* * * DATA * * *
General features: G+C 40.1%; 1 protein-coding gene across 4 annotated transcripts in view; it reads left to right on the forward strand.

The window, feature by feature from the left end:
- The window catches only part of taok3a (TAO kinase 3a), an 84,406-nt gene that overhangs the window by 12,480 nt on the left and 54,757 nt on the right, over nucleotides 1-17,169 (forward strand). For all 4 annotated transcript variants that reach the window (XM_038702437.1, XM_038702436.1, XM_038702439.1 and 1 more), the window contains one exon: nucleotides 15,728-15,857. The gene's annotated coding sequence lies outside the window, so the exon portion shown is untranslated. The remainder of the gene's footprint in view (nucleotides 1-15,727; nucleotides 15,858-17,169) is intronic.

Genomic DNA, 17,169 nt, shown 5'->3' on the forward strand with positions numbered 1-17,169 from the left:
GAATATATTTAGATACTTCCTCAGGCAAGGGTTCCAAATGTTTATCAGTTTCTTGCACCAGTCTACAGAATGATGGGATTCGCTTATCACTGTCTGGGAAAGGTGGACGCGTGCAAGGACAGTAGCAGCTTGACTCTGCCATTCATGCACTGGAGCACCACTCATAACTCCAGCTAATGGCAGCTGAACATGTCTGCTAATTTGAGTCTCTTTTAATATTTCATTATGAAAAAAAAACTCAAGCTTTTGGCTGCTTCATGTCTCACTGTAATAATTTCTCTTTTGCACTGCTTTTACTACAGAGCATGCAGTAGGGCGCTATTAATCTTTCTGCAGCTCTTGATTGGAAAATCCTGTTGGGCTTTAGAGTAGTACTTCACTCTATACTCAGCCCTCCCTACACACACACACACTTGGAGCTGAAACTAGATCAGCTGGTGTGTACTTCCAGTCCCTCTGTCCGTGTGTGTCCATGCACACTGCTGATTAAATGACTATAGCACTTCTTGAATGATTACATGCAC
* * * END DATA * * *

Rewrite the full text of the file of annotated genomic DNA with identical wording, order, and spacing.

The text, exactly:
General features: G+C 40.1%; 1 protein-coding gene across 4 annotated transcripts in view; it reads left to right on the forward strand.

The window, feature by feature from the left end:
- The window catches only part of taok3a (TAO kinase 3a), an 84,406-nt gene that overhangs the window by 12,480 nt on the left and 54,757 nt on the right, over nucleotides 1-17,169 (forward strand). For all 4 annotated transcript variants that reach the window (XM_038702437.1, XM_038702436.1, XM_038702439.1 and 1 more), the window contains one exon: nucleotides 15,728-15,857. The gene's annotated coding sequence lies outside the window, so the exon portion shown is untranslated. The remainder of the gene's footprint in view (nucleotides 1-15,727; nucleotides 15,858-17,169) is intronic.

Genomic DNA, 17,169 nt, shown 5'->3' on the forward strand with positions numbered 1-17,169 from the left:
GAATATATTTAGATACTTCCTCAGGCAAGGGTTCCAAATGTTTATCAGTTTCTTGCACCAGTCTACAGAATGATGGGATTCGCTTATCACTGTCTGGGAAAGGTGGACGCGTGCAAGGACAGTAGCAGCTTGACTCTGCCATTCATGCACTGGAGCACCACTCATAACTCCAGCTAATGGCAGCTGAACATGTCTGCTAATTTGAGTCTCTTTTAATATTTCATTATGAAAAAAAAACTCAAGCTTTTGGCTGCTTCATGTCTCACTGTAATAATTTCTCTTTTGCACTGCTTTTACTACAGAGCATGCAGTAGGGCGCTATTAATCTTTCTGCAGCTCTTGATTGGAAAATCCTGTTGGGCTTTAGAGTAGTACTTCACTCTATACTCAGCCCTCCCTACACACACACACACTTGGAGCTGAAACTAGATCAGCTGGTGTGTACTTCCAGTCCCTCTGTCCGTGTGTGTCCATGCACACTGCTGATTAAATGACTATAGCACTTCTTGAATGATTACATGCAC